TKG+ Projects is pleased to present It is the Fate of Glass to Break, curated by Jay Chun-Chieh Lai, exploring disasters, forecasts, as well as the imagery that follows, from multiple perspectives based on history, video, and installation. Deriving from a French saying, the exhibition title suggests the fatalistic idea that all events are subject to destiny.
The concept for the exhibition began with the 2018 collaboration between Chien-Chung Ding and Fei-Hao Chen, an experimental installation titled Up to 121 that discusses the relationship between Typhoon Herb and Taiwan's local history. The number "121" refers to the high water mark for the flooding of the Banqiao 435 Art Zone in New Taipei City, when Taiwan was hit heavily by Typhoon Herb back in 1996. It could be considered a record flood as well as an ominous sign. For the local people, "121" is a scar left by the typhoon. Water mark 121 serves as a future indication when juxtaposed with rainfall estimates. Yet in fact, the number 121 is often seen as the past, because people cannot catch up to the present and the number fails in its function to warn. Delving further into this notion, the exhibition investigates how humanity accumulates established realities within a continuous time loop. The "given" number 121 manifests a conundrum of time: on one hand, it serves as an objective system that convinces people to believe in and attempt to control crises. On the other, the number is meant to counter the fading memory of disaster events, yet paradoxically, the archived events will eventually be forgotten — for there are always new events or crises that will overwrite the old ones.
Most of the predictions will be translated into imagery, like climate predictions as well as the stock market trends. There is a similar vein of logic between economic predictions and disaster warnings: both are gambling on various figures, betting on the future, as well as establishing an imagination of (post-) disaster. This kind of imagery signifies a series of background information systems. But in the meantime, it is also imagery about (the) images themselves, the so-called "metapicture," becoming the reference for people to understand the original pictures. To use Slavoj Žižek's theory of "fantasy," this schematism "teaches us how to desire." Fantasy consists of both flaws and mutual conflicts. On the one hand, fantasy criticises the unsatisfactoriness of reality, and acts temporarily as the Real, but on the other, fantasy demonstrates that gazing into reality is impossible. Just like these piled up images of predictions, fantasy shows you how to recognise the danger lying between the images, but in reality, amidst critical threats, they are merely images of light on a backdrop. Light-emitting images are like metaphors, showing us a path to the future from within the ensconcing glint of the light.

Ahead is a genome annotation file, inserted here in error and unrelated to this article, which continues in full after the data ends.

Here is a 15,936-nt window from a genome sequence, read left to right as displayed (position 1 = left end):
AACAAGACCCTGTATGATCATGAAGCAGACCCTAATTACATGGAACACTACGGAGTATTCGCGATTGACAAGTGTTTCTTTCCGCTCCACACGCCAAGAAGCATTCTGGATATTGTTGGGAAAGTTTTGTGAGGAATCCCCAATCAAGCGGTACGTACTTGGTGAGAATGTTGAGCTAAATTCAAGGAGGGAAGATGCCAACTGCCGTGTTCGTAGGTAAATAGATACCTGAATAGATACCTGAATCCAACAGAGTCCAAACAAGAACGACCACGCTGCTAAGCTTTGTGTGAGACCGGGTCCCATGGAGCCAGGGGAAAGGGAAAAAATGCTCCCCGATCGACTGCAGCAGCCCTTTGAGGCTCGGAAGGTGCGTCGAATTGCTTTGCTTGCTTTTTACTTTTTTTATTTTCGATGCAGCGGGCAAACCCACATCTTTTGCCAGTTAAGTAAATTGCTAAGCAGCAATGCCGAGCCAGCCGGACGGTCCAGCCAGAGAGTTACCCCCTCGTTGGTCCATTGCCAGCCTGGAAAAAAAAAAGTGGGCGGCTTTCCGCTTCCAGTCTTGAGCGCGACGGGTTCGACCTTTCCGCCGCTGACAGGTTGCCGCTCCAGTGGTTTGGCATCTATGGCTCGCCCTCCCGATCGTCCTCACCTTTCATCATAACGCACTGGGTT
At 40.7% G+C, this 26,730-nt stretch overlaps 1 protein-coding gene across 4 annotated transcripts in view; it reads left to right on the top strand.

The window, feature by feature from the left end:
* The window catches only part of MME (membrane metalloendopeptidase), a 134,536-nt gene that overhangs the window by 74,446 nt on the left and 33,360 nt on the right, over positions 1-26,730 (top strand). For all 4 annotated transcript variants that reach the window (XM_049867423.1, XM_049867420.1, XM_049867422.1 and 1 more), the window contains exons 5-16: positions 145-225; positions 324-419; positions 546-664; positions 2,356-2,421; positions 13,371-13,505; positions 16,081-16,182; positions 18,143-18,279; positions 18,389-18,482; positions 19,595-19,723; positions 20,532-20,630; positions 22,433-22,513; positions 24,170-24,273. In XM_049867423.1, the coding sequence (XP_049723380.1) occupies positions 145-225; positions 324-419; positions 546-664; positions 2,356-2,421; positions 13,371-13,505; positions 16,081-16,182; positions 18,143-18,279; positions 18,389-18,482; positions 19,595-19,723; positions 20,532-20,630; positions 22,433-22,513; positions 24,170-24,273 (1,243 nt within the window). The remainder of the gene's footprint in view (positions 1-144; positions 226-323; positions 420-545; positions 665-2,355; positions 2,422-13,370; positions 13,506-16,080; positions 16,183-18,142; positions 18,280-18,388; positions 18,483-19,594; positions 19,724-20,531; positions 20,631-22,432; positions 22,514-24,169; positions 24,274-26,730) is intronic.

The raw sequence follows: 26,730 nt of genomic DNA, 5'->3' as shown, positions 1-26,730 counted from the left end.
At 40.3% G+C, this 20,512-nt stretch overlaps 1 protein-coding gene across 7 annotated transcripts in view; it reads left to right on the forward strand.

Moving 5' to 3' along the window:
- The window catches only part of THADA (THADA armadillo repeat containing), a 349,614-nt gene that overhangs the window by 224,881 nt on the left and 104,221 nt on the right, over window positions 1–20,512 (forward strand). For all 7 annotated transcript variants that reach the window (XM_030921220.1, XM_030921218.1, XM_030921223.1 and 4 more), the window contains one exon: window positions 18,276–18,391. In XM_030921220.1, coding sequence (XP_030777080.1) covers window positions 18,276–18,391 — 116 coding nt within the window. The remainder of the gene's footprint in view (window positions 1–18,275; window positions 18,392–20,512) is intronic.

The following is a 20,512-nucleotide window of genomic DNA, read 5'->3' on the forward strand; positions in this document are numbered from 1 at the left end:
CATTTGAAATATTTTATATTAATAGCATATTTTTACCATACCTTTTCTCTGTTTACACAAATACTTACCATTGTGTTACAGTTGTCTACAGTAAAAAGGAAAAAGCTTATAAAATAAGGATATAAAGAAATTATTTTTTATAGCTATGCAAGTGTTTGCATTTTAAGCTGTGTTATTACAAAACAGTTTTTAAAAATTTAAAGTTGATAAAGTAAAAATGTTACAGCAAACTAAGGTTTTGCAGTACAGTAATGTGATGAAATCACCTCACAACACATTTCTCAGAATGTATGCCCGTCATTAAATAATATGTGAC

These three artists analyse the disaster narrative from three different angles. Chien-Chung Ding finds the sensible touch through his mastery of cold, objective reality. He builds an open viewing mechanism that allows the viewer to respond to what they see. Through text and history, Fei-Hao Chen explores predictions and performances from a post-construction perspective, as well as climate predictions and the ideology behind their imagery. If Fei-Hao Chen's piece is the visualisation of documents, then Chih-Chung Chang's work is an attempt to delineate the Real in an ideological mixture of images-cum-charts as he paints an image of history.
Many images in this exhibition are made from special ink. They resist the destructive power of water, while relying on water to reveal themselves. Together they display the metapicture of memory. The development of the image gradually disappears as water dries out. This fleeting moment evokes humanity's forgetfulness about disasters. Yet, being forgotten does not mean it never happened or existed. The penetration of dripping water is a counter-image that inscribes the moment. It not only reminds us of the present, but also tends to break the destined time loop, allowing us to reflect on disasters as well as our fate.
Press release courtesy TKG+ Projects.